Deciding whether an object should request data (by calling a function) or receive data (by having a function called from another object) is probably dependent on the exact situation. So how do I decide how to handle this?

If a specific example could help:

I'm currently designing an app using the Kinect camera. I want to split the signal and pass it to multiple objects that process the data (there is some bookkeeping involved, because I need to dispose a frame before requesting the next one). What should I do? Get data from the Kinect and store it, so other objects can request it? Or should I pass the data to the objects that need it?

A drawing with generic names, arrows indicate how data should flow:

Kinect ---> KinectManager |---> DataProcessor
                          |---> DataHandler
                          |---> DataSomething

My suspicion is the first case, because then I could have different objects request data, without KinectManager having to know about the objects. Though in the second case I could design an Interface with, for example, an Update() method that receives Kinect Data.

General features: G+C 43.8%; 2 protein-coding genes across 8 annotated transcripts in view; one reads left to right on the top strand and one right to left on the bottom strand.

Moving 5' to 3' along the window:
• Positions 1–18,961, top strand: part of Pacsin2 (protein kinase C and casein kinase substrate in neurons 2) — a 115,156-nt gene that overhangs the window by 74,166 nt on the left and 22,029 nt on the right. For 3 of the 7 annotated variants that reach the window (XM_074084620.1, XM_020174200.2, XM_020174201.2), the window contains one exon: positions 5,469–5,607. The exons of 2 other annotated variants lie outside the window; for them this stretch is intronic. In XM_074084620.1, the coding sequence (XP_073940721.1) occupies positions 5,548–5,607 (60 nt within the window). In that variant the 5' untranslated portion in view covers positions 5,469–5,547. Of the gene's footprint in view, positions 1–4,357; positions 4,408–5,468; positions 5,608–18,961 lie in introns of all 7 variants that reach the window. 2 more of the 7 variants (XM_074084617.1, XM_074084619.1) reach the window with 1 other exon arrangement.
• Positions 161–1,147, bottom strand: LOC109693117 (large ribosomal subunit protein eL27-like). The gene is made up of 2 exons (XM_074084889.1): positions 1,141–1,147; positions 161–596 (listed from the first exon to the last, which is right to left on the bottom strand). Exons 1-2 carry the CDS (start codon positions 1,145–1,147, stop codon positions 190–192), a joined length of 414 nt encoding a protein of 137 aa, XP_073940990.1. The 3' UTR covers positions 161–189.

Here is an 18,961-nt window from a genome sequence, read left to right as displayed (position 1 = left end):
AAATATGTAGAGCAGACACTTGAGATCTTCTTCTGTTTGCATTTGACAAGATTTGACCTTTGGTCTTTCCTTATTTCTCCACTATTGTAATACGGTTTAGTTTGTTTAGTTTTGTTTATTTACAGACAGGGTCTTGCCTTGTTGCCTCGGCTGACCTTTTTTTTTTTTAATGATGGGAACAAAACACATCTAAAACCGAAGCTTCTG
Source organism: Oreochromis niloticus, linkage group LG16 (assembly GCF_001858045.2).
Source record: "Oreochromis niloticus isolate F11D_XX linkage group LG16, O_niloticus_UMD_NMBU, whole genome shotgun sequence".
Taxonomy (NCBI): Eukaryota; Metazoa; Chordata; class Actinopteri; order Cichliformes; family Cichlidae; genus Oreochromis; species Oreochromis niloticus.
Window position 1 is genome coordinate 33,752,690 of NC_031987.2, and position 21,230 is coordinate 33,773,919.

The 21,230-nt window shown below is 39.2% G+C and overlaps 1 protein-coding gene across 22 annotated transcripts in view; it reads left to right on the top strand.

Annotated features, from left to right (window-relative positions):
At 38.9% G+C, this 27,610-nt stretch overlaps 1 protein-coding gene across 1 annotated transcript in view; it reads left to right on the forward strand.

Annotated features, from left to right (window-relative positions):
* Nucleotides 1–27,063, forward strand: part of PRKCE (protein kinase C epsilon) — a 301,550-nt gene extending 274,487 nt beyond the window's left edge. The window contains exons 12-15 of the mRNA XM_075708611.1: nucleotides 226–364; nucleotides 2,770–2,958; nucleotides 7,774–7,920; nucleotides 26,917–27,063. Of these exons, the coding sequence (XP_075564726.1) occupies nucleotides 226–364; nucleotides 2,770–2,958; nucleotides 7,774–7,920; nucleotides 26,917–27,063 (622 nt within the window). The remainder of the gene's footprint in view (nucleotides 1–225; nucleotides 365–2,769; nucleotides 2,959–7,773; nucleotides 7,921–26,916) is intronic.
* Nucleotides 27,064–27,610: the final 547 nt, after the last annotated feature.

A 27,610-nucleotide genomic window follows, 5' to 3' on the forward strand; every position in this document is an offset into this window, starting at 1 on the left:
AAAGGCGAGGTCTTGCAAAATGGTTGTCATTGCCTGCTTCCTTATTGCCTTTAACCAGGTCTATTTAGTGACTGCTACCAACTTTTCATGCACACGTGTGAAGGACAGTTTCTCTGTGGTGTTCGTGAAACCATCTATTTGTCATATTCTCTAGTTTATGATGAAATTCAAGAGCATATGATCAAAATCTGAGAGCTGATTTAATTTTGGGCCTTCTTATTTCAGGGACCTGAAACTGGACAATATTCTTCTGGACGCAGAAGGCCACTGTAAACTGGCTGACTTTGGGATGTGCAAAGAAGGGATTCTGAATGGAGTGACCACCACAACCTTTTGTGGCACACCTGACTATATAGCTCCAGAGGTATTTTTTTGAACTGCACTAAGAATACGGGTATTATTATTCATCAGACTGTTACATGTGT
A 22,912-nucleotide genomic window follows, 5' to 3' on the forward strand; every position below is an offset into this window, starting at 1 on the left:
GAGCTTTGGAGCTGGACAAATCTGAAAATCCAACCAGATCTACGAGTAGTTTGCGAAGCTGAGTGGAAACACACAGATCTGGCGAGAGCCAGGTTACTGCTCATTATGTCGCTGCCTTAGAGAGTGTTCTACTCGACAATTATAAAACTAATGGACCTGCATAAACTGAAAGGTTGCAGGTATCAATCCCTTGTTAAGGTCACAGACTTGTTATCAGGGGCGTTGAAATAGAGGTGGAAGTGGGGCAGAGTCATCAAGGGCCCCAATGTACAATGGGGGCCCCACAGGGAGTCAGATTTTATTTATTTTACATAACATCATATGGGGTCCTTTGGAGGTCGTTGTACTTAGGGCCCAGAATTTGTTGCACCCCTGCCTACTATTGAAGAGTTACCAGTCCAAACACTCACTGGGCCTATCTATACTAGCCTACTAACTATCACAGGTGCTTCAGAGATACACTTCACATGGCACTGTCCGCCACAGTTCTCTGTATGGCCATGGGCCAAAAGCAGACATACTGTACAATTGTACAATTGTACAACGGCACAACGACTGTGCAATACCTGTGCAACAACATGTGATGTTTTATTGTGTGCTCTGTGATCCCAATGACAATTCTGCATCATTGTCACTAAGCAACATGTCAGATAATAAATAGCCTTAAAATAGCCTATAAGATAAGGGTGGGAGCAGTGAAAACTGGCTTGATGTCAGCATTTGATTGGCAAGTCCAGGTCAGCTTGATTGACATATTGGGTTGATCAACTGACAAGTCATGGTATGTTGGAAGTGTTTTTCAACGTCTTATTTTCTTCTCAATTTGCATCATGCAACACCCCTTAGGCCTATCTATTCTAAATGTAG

• “Tell, Don't Ask” – gnat Mar 30 '15 at 7:34
  • @gnat I'm not quite sure that applies here. One object is responsible for getting data from the Kinect, the other is responsible for processing the data (and there could be multiple objects, each processing the data in their own way). Are you saying this should happen in the same object? – Simon Verbeke Mar 30 '15 at 7:41
  • 2
    most likely, what you call "data from Kinect" would better be an object that carries methods to work with that data, so that there is no need to expose data to other objects - that would be tell don't ask – gnat Mar 30 '15 at 8:10
  • @gnat Aha, I see, thanks! The situation is of course much more complicated than I can explain here, so there might be a better solution to my problem. But still, very usable advice. Thanks! – Simon Verbeke Mar 30 '15 at 9:25

Kinect manager can store Kinect data and emit an event or signal. Every other object listening to this event or signal can act upon it and retrieve these data.
This can be particularly useful if the other objects will not duplicate Kinect data to some other storage.

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